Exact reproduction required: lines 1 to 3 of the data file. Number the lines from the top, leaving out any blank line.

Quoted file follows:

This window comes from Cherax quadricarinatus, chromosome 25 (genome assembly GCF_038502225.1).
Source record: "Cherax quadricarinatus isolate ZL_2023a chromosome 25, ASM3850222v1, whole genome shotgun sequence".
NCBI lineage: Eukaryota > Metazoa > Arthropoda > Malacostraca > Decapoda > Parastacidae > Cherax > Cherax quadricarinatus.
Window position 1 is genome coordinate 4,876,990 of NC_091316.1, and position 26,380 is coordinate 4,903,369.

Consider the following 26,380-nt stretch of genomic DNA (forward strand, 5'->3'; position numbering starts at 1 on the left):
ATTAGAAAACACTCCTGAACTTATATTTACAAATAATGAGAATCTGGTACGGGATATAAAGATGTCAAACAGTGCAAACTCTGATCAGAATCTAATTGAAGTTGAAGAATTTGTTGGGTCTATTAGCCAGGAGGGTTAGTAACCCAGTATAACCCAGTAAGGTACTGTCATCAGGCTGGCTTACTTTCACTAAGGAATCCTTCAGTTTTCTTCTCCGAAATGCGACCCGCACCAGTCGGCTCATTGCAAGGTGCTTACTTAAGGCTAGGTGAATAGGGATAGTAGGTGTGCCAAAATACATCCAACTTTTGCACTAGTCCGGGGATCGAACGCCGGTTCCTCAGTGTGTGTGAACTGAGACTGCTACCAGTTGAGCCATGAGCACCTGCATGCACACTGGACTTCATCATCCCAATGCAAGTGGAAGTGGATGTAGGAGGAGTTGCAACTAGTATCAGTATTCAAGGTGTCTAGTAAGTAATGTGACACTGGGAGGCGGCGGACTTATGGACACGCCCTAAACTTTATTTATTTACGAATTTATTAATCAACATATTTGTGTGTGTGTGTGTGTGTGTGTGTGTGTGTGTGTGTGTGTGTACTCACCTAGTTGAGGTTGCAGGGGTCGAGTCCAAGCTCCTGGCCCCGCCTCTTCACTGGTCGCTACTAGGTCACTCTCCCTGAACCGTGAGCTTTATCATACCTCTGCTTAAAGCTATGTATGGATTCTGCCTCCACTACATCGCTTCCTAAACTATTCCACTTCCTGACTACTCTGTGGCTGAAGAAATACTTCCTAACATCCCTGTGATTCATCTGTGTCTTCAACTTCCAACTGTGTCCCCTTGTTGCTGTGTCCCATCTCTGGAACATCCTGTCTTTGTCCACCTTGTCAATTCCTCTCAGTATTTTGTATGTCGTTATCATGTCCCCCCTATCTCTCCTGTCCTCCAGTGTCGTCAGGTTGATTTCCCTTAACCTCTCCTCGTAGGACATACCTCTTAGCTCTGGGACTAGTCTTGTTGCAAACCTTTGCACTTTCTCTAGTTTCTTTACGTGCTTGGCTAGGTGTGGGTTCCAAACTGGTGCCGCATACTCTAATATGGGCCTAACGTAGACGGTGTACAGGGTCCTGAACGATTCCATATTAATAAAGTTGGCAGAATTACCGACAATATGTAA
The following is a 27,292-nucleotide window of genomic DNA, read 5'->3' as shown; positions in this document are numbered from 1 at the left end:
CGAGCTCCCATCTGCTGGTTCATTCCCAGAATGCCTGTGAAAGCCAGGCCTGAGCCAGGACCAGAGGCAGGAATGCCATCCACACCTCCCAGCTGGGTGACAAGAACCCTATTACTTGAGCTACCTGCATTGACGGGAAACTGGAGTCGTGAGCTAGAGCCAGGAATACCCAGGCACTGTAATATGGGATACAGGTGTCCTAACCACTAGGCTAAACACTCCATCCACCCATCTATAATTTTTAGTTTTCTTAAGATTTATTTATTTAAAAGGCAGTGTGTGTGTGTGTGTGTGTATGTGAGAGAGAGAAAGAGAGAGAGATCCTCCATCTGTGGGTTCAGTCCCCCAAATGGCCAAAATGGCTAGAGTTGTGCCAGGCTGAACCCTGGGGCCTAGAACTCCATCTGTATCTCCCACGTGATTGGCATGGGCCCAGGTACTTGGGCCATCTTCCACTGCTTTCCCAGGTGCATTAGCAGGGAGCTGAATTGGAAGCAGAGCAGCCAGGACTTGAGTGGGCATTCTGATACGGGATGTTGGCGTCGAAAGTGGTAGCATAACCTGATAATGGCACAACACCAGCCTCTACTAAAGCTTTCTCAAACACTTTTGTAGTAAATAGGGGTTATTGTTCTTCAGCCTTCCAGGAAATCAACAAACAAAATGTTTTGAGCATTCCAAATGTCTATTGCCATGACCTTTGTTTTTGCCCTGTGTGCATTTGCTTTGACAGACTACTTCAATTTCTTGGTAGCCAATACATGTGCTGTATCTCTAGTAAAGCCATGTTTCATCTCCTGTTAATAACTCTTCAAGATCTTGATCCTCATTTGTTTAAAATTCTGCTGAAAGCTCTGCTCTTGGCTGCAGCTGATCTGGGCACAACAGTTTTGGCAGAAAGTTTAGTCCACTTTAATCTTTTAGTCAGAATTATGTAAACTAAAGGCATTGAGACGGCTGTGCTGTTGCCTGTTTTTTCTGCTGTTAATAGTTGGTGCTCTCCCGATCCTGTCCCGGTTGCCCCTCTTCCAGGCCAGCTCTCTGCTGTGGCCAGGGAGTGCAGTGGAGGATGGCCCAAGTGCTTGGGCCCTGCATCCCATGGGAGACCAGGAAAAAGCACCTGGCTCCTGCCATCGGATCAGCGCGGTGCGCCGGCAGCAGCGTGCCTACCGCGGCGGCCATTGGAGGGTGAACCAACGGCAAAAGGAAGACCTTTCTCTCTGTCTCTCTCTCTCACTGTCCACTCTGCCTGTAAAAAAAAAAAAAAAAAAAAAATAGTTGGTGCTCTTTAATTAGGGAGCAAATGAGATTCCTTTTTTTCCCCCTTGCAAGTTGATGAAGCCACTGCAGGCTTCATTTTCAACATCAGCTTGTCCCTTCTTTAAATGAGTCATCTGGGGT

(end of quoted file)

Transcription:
This window comes from Cherax quadricarinatus, chromosome 25 (genome assembly GCF_038502225.1).
Source record: "Cherax quadricarinatus isolate ZL_2023a chromosome 25, ASM3850222v1, whole genome shotgun sequence".
NCBI lineage: Eukaryota > Metazoa > Arthropoda > Malacostraca > Decapoda > Parastacidae > Cherax > Cherax quadricarinatus.